Located in the Hawke’s Bay region
The beach from Clifton to the Plateau colony is subject to landslides and rockfall. The risk is real and significant and people who choose to travel down the beach are accepting this risk. The walk can only be attempted around low tide and high tides and big seas will block the beach access.
Following a significant landslide, access through the DOC reserve, which includes the access track up to the Plateau colony, was closed to the public. With the completion of a risk assessment by experts, it is clearer that the landslides are unpredictable, and can be massive in size.
The track to the gannet colony is now open again, and new signs have been installed to make clearer the fact that there is a significant rockfall and landslide risk.
The best place to view the nesting gannets is at the Plateau colony which is on private land. A lower-risk option for accessing the gannet colony without travelling along the beach is still available through a commercial tour operator, who run tours overland via the private farm. See commercial operators to find out about tours to the colony.
From Scotmans Point at Clifton allow at least 5 hours for a comfortable return walk along the beach. This can only be down at low tide, with the best times of departure being no sooner than three hours after high tide and departing from the Cape no later than 1.5 hours after low tide.
The beach is the riskiest part of the walk, with approximately 7 km being underneath areas of cliff subject to significant landslide and rockfall. This has been equated with the risk level people undertaking mountain climbing face. A lower-risk option for accessing the gannet colony without travelling along the beach is still available through a commercial tour operator, who run daily tours overland via the private farm.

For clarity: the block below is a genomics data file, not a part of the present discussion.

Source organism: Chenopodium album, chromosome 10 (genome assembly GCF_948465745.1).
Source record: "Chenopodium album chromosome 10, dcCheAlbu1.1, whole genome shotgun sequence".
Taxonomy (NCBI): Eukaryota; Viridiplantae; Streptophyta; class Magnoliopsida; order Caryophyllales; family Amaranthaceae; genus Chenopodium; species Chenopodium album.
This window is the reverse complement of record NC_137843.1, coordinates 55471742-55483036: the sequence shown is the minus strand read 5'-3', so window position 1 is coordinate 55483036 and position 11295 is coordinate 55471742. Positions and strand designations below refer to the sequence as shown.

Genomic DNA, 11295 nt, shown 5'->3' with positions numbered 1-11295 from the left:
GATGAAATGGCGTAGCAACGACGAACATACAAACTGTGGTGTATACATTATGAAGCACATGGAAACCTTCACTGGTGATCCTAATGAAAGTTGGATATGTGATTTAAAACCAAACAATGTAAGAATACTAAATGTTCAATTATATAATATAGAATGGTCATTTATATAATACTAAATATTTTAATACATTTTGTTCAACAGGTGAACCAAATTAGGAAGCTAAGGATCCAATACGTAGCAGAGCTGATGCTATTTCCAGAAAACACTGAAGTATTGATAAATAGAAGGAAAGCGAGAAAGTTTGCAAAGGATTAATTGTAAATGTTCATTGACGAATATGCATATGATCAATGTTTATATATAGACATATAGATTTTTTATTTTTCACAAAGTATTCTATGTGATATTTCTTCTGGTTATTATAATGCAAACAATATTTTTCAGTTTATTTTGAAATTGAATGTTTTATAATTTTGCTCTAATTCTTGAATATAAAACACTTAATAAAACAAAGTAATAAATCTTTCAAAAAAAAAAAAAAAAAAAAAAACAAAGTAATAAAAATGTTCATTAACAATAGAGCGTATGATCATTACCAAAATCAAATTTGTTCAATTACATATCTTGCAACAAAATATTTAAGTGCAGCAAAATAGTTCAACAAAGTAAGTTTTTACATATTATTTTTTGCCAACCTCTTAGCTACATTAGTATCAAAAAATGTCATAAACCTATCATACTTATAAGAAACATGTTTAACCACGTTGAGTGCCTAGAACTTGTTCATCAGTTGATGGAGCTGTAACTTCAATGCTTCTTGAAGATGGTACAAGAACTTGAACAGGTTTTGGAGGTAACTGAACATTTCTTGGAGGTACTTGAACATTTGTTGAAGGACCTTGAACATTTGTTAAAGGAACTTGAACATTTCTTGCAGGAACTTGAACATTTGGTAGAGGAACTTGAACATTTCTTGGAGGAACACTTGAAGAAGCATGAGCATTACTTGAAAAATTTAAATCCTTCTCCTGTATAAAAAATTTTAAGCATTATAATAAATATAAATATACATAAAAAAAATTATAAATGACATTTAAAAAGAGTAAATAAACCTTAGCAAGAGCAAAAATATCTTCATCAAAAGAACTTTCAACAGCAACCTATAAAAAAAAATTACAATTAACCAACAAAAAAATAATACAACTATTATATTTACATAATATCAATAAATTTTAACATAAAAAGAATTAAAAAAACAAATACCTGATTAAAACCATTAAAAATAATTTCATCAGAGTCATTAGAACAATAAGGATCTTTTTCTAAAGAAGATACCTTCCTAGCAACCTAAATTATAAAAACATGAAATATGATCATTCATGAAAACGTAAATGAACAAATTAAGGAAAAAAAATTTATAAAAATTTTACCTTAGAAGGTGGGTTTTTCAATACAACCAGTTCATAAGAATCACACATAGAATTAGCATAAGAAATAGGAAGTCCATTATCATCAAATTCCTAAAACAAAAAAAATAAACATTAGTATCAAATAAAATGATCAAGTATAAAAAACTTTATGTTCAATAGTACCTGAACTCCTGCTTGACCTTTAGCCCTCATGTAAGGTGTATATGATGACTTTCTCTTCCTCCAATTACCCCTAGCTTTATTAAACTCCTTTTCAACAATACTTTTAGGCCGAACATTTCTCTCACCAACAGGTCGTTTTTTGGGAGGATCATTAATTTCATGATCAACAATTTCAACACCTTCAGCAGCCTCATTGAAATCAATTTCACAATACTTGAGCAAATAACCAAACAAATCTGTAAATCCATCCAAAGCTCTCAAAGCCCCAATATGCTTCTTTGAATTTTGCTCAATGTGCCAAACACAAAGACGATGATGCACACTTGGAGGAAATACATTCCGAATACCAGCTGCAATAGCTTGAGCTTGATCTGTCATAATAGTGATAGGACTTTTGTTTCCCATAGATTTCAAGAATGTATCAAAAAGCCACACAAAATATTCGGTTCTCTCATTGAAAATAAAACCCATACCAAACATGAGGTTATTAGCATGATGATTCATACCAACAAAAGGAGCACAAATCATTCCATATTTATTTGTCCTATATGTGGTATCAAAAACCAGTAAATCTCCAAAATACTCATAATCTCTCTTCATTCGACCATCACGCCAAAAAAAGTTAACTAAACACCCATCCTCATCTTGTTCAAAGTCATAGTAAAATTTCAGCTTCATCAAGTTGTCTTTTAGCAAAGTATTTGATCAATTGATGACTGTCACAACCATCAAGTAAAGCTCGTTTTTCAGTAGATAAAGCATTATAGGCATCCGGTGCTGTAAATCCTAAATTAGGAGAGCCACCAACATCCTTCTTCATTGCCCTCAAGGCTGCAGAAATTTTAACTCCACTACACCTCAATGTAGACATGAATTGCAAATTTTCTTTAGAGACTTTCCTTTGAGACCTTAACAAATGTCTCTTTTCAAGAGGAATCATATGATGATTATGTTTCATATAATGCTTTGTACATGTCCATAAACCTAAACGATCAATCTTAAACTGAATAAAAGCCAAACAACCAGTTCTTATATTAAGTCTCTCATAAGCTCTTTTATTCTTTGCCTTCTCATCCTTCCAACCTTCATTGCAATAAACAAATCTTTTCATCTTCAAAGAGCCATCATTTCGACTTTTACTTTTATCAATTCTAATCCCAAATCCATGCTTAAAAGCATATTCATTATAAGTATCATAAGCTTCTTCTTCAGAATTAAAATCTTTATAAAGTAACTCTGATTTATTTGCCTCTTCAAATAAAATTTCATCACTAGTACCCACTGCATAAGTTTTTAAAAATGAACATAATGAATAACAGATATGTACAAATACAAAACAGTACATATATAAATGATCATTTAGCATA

Anyone considering walking along the beach should make sure they understand the risks first and, if they are not comfortable, not undertake the walk. As with any walk in the outdoors, know before you go and only undertake a walk within your skill level.
If you decide to make this trip, you should be aware of the risks. The cliffs along the beach are unstable and landslides and rockfalls frequently occur and have caused serious injury in the past. Do not attempt to climb the cliffs. Do not stop on the beach or picnic where there are cliffs nearby. Keep your distance from the cliffs.
If you come across a fresh rockfall or landslide that blocks you way forward (a mound of rubble that looks like it has recently dropping to the beach), do not try to cross the fresh rockfall debris.
You should turn around and go back if the tide allows. If you have to cross rockfall debris then do so as fast as practical. Report any new rockfalls to Hastings District Council.
Hastings District Council is monitoring for landslides and rockfalls. If there is new activity, or there are conditions that might increase the chance of landslides or rockfalls (eg heavy rain and earthquakes), the council will temporarily close the beach while the risk is considered to be heightened.
Treat this reserve as the gannets' home. As it is one of the most easily accessed gannet colonies, special care is needed to ensure their continued presence here.
The best time for viewing the gannets is between early November and late February. Nesting commences in mid-September and continues through to mid-December. The first chicks hatch in the first week of November and the last chicks depart the colony during May for their migration to Australia.
The track from the beach to the plateau gannet colony is closed from July to the week before Labour Weekend each year, to limit disturbance to the returning birds.